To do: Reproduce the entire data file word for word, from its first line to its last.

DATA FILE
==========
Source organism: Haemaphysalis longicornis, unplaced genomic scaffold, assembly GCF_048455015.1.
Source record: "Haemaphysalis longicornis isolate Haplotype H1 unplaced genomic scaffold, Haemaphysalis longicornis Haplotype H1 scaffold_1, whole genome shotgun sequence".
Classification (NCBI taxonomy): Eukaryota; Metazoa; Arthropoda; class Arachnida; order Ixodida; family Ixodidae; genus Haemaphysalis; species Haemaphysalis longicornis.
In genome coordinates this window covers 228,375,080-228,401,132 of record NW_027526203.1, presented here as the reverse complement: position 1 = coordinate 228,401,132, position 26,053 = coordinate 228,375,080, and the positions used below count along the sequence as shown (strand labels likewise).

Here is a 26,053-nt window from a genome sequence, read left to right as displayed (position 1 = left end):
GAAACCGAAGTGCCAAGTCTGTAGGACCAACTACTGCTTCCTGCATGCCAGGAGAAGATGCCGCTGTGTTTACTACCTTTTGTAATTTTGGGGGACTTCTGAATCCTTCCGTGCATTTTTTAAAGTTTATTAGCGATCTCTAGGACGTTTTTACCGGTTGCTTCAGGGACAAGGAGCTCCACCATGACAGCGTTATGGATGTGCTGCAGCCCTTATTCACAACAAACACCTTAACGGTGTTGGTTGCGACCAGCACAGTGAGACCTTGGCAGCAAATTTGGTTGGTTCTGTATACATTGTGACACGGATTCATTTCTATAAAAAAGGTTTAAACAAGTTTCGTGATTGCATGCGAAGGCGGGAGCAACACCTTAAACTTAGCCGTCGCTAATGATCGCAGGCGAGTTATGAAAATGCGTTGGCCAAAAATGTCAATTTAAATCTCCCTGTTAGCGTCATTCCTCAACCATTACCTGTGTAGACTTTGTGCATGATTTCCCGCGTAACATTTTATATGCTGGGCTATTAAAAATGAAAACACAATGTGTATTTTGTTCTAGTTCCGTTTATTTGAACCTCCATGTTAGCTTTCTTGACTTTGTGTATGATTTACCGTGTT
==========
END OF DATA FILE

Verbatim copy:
Source organism: Haemaphysalis longicornis, unplaced genomic scaffold, assembly GCF_048455015.1.
Source record: "Haemaphysalis longicornis isolate Haplotype H1 unplaced genomic scaffold, Haemaphysalis longicornis Haplotype H1 scaffold_1, whole genome shotgun sequence".
Classification (NCBI taxonomy): Eukaryota; Metazoa; Arthropoda; class Arachnida; order Ixodida; family Ixodidae; genus Haemaphysalis; species Haemaphysalis longicornis.
In genome coordinates this window covers 228,375,080-228,401,132 of record NW_027526203.1, presented here as the reverse complement: position 1 = coordinate 228,401,132, position 26,053 = coordinate 228,375,080, and the positions used below count along the sequence as shown (strand labels likewise).

Here is a 26,053-nt window from a genome sequence, read left to right as displayed (position 1 = left end):
GAAACCGAAGTGCCAAGTCTGTAGGACCAACTACTGCTTCCTGCATGCCAGGAGAAGATGCCGCTGTGTTTACTACCTTTTGTAATTTTGGGGGACTTCTGAATCCTTCCGTGCATTTTTTAAAGTTTATTAGCGATCTCTAGGACGTTTTTACCGGTTGCTTCAGGGACAAGGAGCTCCACCATGACAGCGTTATGGATGTGCTGCAGCCCTTATTCACAACAAACACCTTAACGGTGTTGGTTGCGACCAGCACAGTGAGACCTTGGCAGCAAATTTGGTTGGTTCTGTATACATTGTGACACGGATTCATTTCTATAAAAAAGGTTTAAACAAGTTTCGTGATTGCATGCGAAGGCGGGAGCAACACCTTAAACTTAGCCGTCGCTAATGATCGCAGGCGAGTTATGAAAATGCGTTGGCCAAAAATGTCAATTTAAATCTCCCTGTTAGCGTCATTCCTCAACCATTACCTGTGTAGACTTTGTGCATGATTTCCCGCGTAACATTTTATATGCTGGGCTATTAAAAATGAAAACACAATGTGTATTTTGTTCTAGTTCCGTTTATTTGAACCTCCATGTTAGCTTTCTTGACTTTGTGTATGATTTACCGTGTT